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Rosenwald Schools: Introduction

Book cover art for You Need a SchoolhouseFollowing the Civil War, the federal Freedmen's Bureau set up schools for black people throughout the South. However, the local communities and state governments typically were not supportive of efforts to educate newly freed black people. Because of this reality, black school children often learned with out-dated, hand-me-down books and supplies in rundown under-funded school buildings. In 1912, Booker T. Washington, founder of the Tuskegee Institute in Alabama, approached Chicago businessman and philanthropist, Julius Rosenwald, about a vision to build quality school buildings for black children from 1912-1932. 

The result was an initiative that would build more than 5,000 new schools in the rural South. 

Booker T. Washington

Book cover art for Up From History: The Life of Booker T. Washington

Booker T. Washington was born a slave in Virginia on April 5, 1856. Washington put himself through school, became a teacher and rose in prominence to become one of America's most influential educators and Civil Rights leaders. He was a graduate of Hampton Normal Agricultural Institute in Virginia, and in 1881, Washington founded the Tuskegee Normal and Industrial Institute in Alabama (now known as Tuskegee University). In 1912, Washington met with Julius Rosenwald to share a vision. The result of this meeting was an initiative that would build more than 5,000 new schools for black children in the rural South.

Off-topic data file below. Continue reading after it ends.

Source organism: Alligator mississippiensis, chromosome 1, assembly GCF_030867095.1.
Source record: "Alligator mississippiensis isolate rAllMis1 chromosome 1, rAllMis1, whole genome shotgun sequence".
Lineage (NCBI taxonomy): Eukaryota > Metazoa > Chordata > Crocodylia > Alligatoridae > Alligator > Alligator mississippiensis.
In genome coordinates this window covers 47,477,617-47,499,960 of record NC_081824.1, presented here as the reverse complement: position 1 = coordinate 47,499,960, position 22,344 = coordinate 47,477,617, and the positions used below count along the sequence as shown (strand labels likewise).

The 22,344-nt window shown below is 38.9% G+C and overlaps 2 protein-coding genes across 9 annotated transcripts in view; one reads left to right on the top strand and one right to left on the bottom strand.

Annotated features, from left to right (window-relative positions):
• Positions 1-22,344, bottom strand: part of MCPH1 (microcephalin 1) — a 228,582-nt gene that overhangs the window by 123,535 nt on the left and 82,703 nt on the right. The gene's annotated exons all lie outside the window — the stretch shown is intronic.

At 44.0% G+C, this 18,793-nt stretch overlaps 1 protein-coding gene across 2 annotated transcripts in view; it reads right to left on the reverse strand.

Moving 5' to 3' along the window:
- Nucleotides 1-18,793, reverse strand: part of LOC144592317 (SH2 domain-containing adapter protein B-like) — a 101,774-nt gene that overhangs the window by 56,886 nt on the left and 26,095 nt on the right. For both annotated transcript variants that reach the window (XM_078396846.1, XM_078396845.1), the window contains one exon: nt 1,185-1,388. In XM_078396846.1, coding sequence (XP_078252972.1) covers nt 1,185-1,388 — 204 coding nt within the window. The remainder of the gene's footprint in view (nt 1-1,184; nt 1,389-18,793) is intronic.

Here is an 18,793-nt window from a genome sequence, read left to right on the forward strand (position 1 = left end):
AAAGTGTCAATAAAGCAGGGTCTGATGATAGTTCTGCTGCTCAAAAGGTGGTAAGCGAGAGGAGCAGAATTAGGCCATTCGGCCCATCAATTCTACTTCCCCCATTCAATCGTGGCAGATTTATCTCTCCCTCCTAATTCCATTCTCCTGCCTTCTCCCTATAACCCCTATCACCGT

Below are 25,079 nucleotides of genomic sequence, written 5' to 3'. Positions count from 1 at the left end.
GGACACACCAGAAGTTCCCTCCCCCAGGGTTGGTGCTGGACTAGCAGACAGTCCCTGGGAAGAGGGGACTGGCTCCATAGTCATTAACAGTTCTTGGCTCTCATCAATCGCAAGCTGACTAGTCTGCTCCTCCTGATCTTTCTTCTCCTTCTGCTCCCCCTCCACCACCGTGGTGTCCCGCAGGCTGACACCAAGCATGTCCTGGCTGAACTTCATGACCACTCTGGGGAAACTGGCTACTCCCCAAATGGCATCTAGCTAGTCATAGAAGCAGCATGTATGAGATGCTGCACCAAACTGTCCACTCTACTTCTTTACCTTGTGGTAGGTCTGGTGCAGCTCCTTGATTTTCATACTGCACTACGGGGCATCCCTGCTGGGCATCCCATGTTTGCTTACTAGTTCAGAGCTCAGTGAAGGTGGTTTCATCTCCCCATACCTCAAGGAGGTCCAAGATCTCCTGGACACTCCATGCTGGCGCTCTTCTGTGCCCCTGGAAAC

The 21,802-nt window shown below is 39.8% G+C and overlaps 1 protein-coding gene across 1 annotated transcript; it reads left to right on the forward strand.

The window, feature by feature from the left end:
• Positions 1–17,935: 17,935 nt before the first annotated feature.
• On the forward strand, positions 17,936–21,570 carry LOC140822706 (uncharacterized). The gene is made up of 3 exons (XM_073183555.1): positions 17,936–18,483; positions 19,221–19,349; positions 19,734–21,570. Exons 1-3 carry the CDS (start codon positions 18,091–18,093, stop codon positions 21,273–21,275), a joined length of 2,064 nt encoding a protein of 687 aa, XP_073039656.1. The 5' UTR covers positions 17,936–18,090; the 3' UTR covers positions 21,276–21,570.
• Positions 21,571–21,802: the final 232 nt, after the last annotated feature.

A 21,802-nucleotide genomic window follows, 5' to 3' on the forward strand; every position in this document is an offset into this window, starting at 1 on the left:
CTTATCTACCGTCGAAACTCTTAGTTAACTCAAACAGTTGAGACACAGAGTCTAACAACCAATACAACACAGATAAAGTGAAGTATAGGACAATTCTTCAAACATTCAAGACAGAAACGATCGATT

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Library of Congress Online Resources

PBS' The Rise and Fall of Jim Crow

Tuskegee University


The Rosenwald Schools: Work in Progress film available above

Source: RosenwaldSchoolsFilm


This guide originally was created for College of Coastal Georgia. Special thanks to CCGA librarians for allowing us to use this material.

Julius Rosenwald

Book cover art for Julius Rosenwald

Julius Rosenwald was born on August 12, 1862, to Jewish immigrants in Springfield, Ill. He was a business man and part-owner of Sears, Roebuck and Company in Chicago. Rosenwald also was known for his philanthropy, especially his role in building new state-of-the-art schoolhouses for African-American children in the rural South.


Image of an older Julius Rosenwald in a suit and hat.

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African-American Art

Rosenwald Schools Film

Springfield College